Caring for Utah’s most vulnerable
March 25, 2016
Gov. Gary R. Herbert visited the Fourth Street Clinic on the morning of Good Friday where he signed two bills to help care for Utah’s most vulnerable citizens.
“This is a good Friday in many ways because of the bills we are signing today,” Gov. Herbert said. “We are here because of the work of many people who have sincere compassion for those who are less fortunate in our society and in our communities.”
Business leaders, religious leaders, the Utah Hospital Association, as well as Republicans and Democrats all worked together to pass these companion bills, which will help Utahns experiencing homelessness and earning wages beneath the federal poverty level.
Gail Miller, a businesswoman and philanthropist noted that the effort to end homelessness “will take not just the funding of government, (but) it will take the funding of the private sector.” Miller said she is willing to lead the way for other businesses to follow.
“You can’t learn to love unless you serve, and in serving our homeless we will learn to love them and we will be able to help them get back on their feet,” Miller said.
Rep. Jim Dunnigan, a Republican who sponsored HB 437, thanked Democrat Mayor of Salt Lake City Jackie Biskupski and Salt Lake County Mayor Ben McAdams who “put our political differences aside…to accomplish what’s best for those who are most in need.”
“These two programs, providing health care and housing, they go together,” said Dunnigan. “You don’t want to provide housing without the opportunity to treat (and) help people get their physical and their behavioral health needs met. And if you’re going to take care of those physical needs and behavioral health needs, then we need to have some clean housing for them.”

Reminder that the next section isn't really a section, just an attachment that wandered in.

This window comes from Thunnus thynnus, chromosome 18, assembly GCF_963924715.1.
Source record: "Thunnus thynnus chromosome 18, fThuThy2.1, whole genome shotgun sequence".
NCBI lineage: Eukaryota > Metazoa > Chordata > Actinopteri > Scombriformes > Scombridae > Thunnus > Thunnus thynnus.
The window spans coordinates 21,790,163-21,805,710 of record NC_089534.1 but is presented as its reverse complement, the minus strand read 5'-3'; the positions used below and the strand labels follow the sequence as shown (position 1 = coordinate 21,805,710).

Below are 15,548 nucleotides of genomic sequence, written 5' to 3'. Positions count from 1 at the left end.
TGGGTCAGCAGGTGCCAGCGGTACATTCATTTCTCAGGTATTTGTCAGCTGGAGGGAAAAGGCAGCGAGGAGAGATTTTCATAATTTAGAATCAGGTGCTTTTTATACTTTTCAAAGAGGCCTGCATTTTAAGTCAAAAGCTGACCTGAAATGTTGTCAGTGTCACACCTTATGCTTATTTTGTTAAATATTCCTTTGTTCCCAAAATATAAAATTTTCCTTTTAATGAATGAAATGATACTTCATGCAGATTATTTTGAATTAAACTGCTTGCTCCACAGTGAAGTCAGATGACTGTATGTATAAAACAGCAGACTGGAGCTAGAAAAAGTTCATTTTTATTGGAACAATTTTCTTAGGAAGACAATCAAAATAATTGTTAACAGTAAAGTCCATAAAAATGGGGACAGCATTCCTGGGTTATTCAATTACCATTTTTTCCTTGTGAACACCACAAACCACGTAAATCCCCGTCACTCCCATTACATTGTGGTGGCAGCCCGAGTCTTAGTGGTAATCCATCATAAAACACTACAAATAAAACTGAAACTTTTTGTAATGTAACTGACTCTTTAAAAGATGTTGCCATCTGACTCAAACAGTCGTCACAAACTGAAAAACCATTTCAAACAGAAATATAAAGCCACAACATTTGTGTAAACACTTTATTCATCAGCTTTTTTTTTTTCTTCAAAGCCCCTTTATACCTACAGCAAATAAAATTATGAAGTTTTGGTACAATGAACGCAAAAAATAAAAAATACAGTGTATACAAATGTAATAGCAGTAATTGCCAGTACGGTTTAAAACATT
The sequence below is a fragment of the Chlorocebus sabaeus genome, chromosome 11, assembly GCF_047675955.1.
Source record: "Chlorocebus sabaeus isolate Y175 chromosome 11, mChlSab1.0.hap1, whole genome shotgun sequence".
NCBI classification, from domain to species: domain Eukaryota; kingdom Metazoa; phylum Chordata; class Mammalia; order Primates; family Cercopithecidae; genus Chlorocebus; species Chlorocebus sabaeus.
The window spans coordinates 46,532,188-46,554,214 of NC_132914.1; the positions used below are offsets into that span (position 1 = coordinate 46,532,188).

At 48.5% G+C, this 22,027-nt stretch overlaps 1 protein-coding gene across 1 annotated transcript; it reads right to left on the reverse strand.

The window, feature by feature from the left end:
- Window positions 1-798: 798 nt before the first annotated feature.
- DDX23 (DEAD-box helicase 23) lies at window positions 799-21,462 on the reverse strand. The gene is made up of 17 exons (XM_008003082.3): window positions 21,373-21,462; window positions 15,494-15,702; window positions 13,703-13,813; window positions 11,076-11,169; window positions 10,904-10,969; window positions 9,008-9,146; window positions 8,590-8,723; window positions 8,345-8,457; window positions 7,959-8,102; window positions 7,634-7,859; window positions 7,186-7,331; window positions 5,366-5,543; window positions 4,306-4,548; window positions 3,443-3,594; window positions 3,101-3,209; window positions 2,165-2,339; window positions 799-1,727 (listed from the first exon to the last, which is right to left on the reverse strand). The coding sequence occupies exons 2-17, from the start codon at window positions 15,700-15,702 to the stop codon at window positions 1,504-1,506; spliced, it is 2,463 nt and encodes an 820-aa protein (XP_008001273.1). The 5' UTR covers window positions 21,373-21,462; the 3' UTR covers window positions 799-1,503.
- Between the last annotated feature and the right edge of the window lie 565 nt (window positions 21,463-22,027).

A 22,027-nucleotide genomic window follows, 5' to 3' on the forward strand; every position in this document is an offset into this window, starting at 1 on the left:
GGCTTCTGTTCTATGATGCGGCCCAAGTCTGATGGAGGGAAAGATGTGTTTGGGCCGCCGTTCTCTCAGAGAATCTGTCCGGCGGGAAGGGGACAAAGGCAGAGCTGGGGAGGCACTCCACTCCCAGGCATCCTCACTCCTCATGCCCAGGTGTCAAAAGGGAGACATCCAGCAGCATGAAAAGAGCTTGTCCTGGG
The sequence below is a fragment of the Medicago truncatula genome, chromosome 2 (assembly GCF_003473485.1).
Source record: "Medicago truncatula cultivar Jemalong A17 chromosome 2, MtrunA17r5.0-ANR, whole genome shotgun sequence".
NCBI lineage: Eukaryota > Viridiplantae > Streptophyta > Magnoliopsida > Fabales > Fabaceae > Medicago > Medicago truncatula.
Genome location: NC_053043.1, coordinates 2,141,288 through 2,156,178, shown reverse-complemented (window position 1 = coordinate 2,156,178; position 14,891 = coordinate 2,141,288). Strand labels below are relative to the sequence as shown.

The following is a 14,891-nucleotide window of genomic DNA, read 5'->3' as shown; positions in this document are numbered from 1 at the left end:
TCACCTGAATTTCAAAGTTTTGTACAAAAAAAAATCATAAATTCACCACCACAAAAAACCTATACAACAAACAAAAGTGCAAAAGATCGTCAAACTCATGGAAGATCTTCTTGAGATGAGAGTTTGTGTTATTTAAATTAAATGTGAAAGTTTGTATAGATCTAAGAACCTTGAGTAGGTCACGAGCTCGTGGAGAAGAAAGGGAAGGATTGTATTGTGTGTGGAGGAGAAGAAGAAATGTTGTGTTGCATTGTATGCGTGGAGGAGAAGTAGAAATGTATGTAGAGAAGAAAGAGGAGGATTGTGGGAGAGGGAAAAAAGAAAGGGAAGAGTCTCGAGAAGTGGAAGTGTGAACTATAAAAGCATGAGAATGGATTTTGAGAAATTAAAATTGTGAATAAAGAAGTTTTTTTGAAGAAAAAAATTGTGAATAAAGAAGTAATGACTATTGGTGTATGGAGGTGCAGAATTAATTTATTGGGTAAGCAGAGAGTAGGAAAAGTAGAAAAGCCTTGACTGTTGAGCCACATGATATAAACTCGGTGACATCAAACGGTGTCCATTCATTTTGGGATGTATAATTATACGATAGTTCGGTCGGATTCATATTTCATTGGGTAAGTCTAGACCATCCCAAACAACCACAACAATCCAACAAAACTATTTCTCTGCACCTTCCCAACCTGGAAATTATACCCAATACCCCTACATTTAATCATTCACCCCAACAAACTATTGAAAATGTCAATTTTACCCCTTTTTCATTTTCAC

To two bills signed by the governor were HB 436 Housing and Homeless Reform Initiative and HB 437 Health Care Revisions.
- HB 436 will provide $9.25 million in the first installment of a proposed $27 million, 3-year funding plan to help Utahns get out of homelessness and back into our community.
- HB 437 will provide health coverage to 16,000 Utahns living beneath the federal poverty level, using a federal Medicaid waiver and other funds generously contributed by the Utah Hospital Association.
While the conversation continues about how to help the rest of Utah’s poor and uninsured, HB 437 will serve to cover Utahns most in need.
The state will also continue to work toward solutions to help Utahns experiencing poverty. The governor is adamant that every Utahn should have equal opportunity to share in the state’s economic success.
The good news is, Utah’s overall poverty rate declined by two percent over the last three years and the state’s child poverty rate is significantly lower than the national average.
The governor is grateful to all Utahns involved in the effort to end homelessness and care for those who need help, including and especially the doctors who see Medicaid patients.